Fundamentalist forms of Islam are but one form of religious fundamentalism. Fundamentalist forms of many religions, including Islam, but also Hinduism, Buddhism and Christianity are rising across the world. At the same time, racism against minority groups and against minority religions, in any given nation, is also rising. In Iran, Christians are a minority group and can be imprisoned for practicing their religion. A 2018 report notes that a Christian in Iran was charged with “acting against national security through the formation and establishment of an illegal church organisation in his home.” He was sentenced to 10 years in Even Prison. His crime was setting up a prayer group in his home. International Christian Concern (ICC), an anti-persecution charity, claims that he is facing “completely losing his teeth” due to lack of medical treatment.’


In the UK, racism against Muslims, a minority group in this country, is increasing at the same time as radicalisation of young people in support of fundamentalist forms of Islam. The introduction of the recent issue of Feminist Dissent states: ‘[R]adicalisation (of young people in the UK context becoming sympathetic to fundamentalist forms of religion) is a real and serious issue.’ As noted in Feminist Dissent, the British state is entirely capable of racist abuses of human rights. However, it is important to reject the simplistic narrative of opposition between a repressive surveillance state on the one hand and a demonised, misrepresented and monolithic community on the other. This binary construction of power closes down discussion of resurgent religious fundamentalism, particularly Muslim fundamentalism, the risks these ideologies pose and the harms they cause. The case of Iran, outlined above, should give us in the West pause for thought. Iran and the USA may be at loggerheads, but we should be wary of valorising one or the other. The notion of a human right, enshrined in the UN Convention, whilst it may be an imperfect tool for the defence of all of us, is nonetheless vital in the context of the rise of the far right, on the one hand, and religious fundamentalism on the other.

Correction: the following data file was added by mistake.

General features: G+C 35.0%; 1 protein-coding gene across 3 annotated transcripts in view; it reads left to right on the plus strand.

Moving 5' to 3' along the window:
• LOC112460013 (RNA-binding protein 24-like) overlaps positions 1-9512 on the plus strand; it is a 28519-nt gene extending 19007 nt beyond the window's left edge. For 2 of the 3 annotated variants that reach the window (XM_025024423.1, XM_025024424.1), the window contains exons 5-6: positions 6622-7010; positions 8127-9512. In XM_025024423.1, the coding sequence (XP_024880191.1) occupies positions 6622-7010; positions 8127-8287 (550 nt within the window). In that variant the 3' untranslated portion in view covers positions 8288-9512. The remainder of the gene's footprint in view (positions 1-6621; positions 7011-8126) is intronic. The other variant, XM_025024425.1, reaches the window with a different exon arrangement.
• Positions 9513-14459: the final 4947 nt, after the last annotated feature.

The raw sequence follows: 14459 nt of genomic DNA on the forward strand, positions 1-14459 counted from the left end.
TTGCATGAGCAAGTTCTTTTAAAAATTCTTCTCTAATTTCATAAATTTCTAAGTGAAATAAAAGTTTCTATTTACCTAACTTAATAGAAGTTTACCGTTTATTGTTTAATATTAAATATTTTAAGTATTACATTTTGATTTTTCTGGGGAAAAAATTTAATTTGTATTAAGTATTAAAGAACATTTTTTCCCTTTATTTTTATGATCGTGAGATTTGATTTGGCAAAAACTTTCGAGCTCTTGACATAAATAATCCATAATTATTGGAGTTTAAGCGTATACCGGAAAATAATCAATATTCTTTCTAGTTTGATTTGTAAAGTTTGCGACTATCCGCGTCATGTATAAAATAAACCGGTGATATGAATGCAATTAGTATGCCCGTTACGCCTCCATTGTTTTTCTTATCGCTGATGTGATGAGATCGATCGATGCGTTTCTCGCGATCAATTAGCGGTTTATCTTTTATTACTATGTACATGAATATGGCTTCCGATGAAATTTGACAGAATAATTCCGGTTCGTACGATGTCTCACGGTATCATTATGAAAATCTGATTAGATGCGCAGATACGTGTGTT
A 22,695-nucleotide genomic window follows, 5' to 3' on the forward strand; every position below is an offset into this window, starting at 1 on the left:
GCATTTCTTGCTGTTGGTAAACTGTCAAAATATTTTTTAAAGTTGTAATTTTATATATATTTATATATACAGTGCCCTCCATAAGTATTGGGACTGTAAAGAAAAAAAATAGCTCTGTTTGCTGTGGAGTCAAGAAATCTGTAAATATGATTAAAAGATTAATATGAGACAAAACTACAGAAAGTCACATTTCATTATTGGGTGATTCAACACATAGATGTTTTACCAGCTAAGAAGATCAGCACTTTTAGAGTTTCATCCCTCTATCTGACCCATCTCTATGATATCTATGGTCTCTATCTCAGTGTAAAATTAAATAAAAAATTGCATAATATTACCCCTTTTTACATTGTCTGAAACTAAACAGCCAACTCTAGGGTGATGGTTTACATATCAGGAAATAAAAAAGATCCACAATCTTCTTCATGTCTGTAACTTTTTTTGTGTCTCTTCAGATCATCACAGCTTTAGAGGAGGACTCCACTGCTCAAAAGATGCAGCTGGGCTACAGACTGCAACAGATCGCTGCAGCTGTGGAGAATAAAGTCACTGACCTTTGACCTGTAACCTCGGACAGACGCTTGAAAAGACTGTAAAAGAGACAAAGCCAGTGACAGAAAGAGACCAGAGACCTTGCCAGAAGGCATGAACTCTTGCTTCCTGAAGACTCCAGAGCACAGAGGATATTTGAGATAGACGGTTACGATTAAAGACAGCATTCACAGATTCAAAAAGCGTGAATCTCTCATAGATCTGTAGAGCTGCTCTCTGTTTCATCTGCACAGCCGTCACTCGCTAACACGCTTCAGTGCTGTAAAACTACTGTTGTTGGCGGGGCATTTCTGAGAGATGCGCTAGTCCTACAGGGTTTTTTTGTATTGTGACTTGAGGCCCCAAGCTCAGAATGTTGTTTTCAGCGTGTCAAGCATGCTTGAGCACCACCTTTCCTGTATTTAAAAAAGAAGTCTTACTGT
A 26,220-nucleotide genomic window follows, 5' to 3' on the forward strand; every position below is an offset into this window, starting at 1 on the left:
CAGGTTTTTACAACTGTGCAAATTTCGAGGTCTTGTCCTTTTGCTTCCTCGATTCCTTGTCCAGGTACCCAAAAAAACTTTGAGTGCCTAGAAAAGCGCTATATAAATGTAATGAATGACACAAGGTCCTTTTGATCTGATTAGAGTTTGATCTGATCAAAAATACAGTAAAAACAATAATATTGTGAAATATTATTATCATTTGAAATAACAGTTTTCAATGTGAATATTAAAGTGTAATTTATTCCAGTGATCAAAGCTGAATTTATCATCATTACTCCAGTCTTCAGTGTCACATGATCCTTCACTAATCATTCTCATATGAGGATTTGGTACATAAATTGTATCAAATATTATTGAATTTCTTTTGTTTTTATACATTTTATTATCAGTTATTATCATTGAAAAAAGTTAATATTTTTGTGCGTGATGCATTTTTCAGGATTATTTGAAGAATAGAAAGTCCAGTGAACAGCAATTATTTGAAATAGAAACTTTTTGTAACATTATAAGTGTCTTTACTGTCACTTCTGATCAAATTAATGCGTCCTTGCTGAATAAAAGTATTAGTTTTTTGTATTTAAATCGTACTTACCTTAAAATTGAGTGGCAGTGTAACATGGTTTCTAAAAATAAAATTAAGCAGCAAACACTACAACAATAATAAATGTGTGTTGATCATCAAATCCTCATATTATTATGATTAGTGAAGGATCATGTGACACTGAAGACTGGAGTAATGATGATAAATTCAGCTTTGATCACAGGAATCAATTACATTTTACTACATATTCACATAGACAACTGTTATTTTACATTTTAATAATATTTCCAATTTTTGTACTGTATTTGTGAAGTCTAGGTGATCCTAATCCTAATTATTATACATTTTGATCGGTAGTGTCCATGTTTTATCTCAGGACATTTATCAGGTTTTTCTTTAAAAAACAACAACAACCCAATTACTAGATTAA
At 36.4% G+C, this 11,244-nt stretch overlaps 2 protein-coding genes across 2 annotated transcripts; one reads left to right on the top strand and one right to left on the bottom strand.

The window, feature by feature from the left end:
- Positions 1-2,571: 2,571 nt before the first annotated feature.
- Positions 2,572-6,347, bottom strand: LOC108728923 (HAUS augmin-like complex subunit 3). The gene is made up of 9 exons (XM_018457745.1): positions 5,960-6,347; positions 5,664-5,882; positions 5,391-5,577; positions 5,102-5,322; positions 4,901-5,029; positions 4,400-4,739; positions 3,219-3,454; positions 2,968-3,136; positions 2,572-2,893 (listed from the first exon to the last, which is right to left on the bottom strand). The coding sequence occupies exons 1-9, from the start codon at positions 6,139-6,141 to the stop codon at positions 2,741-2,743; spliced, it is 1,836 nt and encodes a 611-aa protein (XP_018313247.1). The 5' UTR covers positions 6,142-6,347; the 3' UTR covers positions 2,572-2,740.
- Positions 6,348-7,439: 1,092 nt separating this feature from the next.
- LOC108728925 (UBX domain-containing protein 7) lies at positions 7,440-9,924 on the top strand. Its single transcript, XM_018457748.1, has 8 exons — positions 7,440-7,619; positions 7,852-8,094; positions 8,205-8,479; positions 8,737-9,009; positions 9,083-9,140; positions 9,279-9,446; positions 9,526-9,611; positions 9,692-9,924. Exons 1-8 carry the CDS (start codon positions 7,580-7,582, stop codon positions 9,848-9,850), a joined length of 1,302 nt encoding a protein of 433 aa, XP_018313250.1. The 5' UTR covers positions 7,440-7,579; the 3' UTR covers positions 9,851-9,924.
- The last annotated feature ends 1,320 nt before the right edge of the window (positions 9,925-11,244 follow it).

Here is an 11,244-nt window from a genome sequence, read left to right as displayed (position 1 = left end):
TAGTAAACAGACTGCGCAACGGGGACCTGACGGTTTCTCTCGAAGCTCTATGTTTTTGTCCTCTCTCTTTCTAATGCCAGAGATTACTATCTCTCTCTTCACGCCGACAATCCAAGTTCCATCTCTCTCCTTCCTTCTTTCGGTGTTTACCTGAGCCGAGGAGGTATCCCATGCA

Notes

[1] Judith Miller, “The Islamic Wave,” The New York Times Magazine, May 31, 1992

[2] Martin Kramer, “Islam vs. Democracy,” Commentary, January 1993